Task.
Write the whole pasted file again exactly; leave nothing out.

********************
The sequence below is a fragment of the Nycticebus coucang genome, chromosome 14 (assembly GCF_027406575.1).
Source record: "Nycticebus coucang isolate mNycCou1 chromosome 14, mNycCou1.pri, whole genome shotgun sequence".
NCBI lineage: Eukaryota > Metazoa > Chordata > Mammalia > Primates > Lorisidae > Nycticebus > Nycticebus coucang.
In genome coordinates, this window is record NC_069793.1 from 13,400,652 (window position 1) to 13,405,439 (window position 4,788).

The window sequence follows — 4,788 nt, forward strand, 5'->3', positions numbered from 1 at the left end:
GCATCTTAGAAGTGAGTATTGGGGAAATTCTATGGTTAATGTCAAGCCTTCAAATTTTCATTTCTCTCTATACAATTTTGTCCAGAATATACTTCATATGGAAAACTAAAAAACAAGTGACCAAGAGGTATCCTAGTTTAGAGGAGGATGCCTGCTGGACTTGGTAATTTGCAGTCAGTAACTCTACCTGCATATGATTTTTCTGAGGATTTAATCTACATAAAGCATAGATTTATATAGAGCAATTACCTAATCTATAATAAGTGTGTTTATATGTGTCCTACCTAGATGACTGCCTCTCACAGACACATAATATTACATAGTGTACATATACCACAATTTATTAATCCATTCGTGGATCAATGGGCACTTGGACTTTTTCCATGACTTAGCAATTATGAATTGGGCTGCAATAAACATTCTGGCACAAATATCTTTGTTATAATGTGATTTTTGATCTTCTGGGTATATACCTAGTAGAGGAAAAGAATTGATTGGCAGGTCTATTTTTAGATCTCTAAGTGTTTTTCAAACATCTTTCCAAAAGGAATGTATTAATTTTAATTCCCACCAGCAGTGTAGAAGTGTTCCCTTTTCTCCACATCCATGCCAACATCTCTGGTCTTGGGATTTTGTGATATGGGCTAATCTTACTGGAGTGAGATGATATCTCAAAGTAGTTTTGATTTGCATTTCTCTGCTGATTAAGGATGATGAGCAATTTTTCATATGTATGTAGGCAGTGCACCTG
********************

The sequence below is a fragment of the Nycticebus coucang genome, chromosome 14 (assembly GCF_027406575.1).
Source record: "Nycticebus coucang isolate mNycCou1 chromosome 14, mNycCou1.pri, whole genome shotgun sequence".
NCBI lineage: Eukaryota > Metazoa > Chordata > Mammalia > Primates > Lorisidae > Nycticebus > Nycticebus coucang.
In genome coordinates, this window is record NC_069793.1 from 13,400,652 (window position 1) to 13,405,439 (window position 4,788).

The window sequence follows — 4,788 nt, forward strand, 5'->3', positions numbered from 1 at the left end:
GCATCTTAGAAGTGAGTATTGGGGAAATTCTATGGTTAATGTCAAGCCTTCAAATTTTCATTTCTCTCTATACAATTTTGTCCAGAATATACTTCATATGGAAAACTAAAAAACAAGTGACCAAGAGGTATCCTAGTTTAGAGGAGGATGCCTGCTGGACTTGGTAATTTGCAGTCAGTAACTCTACCTGCATATGATTTTTCTGAGGATTTAATCTACATAAAGCATAGATTTATATAGAGCAATTACCTAATCTATAATAAGTGTGTTTATATGTGTCCTACCTAGATGACTGCCTCTCACAGACACATAATATTACATAGTGTACATATACCACAATTTATTAATCCATTCGTGGATCAATGGGCACTTGGACTTTTTCCATGACTTAGCAATTATGAATTGGGCTGCAATAAACATTCTGGCACAAATATCTTTGTTATAATGTGATTTTTGATCTTCTGGGTATATACCTAGTAGAGGAAAAGAATTGATTGGCAGGTCTATTTTTAGATCTCTAAGTGTTTTTCAAACATCTTTCCAAAAGGAATGTATTAATTTTAATTCCCACCAGCAGTGTAGAAGTGTTCCCTTTTCTCCACATCCATGCCAACATCTCTGGTCTTGGGATTTTGTGATATGGGCTAATCTTACTGGAGTGAGATGATATCTCAAAGTAGTTTTGATTTGCATTTCTCTGCTGATTAAGGATGATGAGCAATTTTTCATATGTATGTAGGCAGTGCACCTG